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St Andrews Eb Agreement

A company agreement (“EBA”) is an agreement approved by Australia for fair work between an employer and its employees. The EBA is binding on the Contracting Parties for the period indicated (usually between two and four years). The process of negotiating an EBA also allows workers to unite and conduct collective bargaining on the terms of the agreement, often with the advantage of union representation. This can be a much more efficient process than a single employee trying to negotiate the terms one-for-one with the employer. the St Andrews Agreement (Irish: Comhaontú Chill Rímhinn; Ulster Scots: St Andra`s Greement, St Andrew`s Greeance[1] or St Andrae`s Greeance[2]) is an agreement between the British and Irish governments and the political parties of Northern Ireland regarding the devolution of power in the region. The agreement culminated in multi-party talks that took place from 11 to 13 October 2006 in St Andrews in Fife, Scotland, between the two governments and all major parties in Northern Ireland, including the two largest, the Democratic Unionist Party (DUP) and Sinn Féin. This led to the re-establishment of the Northern Ireland Assembly, the formation (on 8 May 2007) of a new Northern Ireland Executive and a decision by Sinn Féin to support the Northern Ireland Police Service, the courts and the rule of law. The negotiation of an EBA offers the possibility of framing the agreement according to the specific needs of the company. This process also ensures transparency and leads to an agreement between the parties, which can be expected from each other. There is also protection against trade union action during the nominal life of the EBA. The Northern Ireland (St Andrews Agreement) Act 2006, which implemented the agreement, received Royal Approval on 22 November 2006. In the weeks following the agreement between Paisley and Adams, the four parties – the DUP, Sinn Féin, UUP and SDLP – chose the ministries within the executive and appointed members to occupy them.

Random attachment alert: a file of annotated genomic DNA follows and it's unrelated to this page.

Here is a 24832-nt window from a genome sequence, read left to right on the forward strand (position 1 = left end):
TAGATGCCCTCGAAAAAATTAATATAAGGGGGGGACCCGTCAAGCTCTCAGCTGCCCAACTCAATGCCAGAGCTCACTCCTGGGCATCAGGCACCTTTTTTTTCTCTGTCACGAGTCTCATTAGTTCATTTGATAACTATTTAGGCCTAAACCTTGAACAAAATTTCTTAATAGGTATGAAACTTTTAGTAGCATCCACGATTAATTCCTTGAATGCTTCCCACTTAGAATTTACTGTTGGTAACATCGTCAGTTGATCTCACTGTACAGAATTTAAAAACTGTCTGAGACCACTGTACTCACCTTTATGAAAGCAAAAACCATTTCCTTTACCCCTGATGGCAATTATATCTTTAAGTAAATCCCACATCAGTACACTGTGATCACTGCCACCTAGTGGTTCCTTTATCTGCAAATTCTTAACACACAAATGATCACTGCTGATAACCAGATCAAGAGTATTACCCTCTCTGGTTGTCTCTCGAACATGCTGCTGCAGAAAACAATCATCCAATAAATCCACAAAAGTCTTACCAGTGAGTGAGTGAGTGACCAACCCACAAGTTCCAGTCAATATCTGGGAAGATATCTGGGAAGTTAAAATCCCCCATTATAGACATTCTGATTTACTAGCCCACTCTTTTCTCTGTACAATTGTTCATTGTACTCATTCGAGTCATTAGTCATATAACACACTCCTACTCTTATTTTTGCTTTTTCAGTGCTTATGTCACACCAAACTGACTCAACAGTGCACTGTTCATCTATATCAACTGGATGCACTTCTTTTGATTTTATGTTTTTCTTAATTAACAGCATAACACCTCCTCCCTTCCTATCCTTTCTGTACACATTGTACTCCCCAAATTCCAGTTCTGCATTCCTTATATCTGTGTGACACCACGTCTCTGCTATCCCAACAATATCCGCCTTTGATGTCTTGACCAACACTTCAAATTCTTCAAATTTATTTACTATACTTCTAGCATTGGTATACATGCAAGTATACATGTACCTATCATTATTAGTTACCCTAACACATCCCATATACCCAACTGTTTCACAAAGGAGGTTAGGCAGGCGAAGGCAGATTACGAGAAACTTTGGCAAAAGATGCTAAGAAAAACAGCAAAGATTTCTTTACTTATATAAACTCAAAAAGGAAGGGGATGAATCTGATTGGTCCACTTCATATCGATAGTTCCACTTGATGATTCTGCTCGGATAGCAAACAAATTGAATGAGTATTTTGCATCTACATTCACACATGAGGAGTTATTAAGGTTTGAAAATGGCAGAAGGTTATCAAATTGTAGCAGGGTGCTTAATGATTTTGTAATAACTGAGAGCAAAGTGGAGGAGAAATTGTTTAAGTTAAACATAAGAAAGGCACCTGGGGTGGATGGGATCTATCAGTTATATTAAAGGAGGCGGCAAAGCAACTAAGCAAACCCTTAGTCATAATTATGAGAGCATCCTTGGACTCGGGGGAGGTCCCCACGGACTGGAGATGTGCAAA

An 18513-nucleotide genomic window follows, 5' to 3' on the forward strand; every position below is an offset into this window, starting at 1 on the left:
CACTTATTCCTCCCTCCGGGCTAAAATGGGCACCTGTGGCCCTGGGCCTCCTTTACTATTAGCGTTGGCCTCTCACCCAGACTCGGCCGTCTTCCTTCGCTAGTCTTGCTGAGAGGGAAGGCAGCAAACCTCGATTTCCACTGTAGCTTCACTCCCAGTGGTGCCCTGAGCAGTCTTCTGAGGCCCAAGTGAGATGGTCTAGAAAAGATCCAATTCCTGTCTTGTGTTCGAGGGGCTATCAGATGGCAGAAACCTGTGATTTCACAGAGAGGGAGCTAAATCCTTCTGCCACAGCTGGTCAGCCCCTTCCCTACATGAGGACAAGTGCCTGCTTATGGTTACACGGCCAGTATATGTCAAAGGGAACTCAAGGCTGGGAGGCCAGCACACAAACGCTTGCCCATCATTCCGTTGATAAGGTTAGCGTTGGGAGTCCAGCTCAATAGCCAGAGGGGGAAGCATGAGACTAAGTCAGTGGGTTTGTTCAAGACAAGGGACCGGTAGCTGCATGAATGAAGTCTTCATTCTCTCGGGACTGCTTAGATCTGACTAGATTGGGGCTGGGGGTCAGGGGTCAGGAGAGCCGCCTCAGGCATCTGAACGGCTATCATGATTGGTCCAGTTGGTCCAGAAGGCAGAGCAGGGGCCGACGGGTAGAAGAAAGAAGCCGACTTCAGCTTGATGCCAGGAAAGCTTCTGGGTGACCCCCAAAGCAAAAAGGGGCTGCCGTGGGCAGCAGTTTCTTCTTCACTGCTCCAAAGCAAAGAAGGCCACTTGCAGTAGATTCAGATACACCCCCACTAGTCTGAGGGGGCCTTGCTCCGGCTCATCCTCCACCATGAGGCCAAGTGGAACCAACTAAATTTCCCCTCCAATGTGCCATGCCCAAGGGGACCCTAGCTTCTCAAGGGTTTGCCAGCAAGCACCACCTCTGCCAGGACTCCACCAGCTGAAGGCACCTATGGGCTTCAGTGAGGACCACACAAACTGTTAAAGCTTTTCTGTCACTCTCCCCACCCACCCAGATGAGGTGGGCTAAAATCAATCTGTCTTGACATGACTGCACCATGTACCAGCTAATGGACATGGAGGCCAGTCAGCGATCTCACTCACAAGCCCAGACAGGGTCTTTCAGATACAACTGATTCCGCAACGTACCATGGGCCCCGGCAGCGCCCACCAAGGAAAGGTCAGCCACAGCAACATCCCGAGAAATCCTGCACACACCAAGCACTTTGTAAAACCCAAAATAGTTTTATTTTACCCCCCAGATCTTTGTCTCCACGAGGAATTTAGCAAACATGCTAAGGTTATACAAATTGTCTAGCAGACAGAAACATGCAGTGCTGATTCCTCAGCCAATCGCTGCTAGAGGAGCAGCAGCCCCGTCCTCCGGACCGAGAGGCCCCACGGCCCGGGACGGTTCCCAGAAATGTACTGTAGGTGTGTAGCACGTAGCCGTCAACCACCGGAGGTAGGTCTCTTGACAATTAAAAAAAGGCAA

The Assembly met on May 8, 2007 and elected Ian Paisley and Martin McGuinness as Prime Minister and Deputy Prime Minister. It also ratified the ten ministers as appointed by their parties. On 12 May, Sinn Féin Ard Chomhairle agreed to take three seats on the Police Board and appointed three MLAs to take them over. Northern Ireland Minister Peter Hain called the deal on BBC Radio Five Live an “astonishing breakthrough”. Taoiseach Bertie Ahern said that if the deadlines set by the two governments were not met, “the plan will be shaken and there will be a step towards plan B without further discussion.” Democratic Unionist Party Chairman Ian Paisley said: “Unionists can have confidence in promoting their interests and winning democracy.” He also said: “The implementation of the central issue of police work and the rule of law begins now.” Sinn Féin leader Gerry Adams said the plans must be consulted, but restoring political institutions is a “huge price to pay”. Reg Empey, chairman of the Ulster Unionist Party, described the deal as a “Belfast deal for slow learners”. Mark Durkan, chairman of the Social Democratic Party and the Labour Party, said welcome progress had been made in restoring power-sharing institutions. Alliance Party Chairman David Ford said the result was a mix of “challenges and opportunities.” [3] EBA sets the conditions of employment of a group of workers. These agreements take precedence over all bonuses, but must comply with National Employment Standards (NES) and ensure that employees are generally in a better position than if they were strictly paid according to price (also known as the “BOOT Test”). .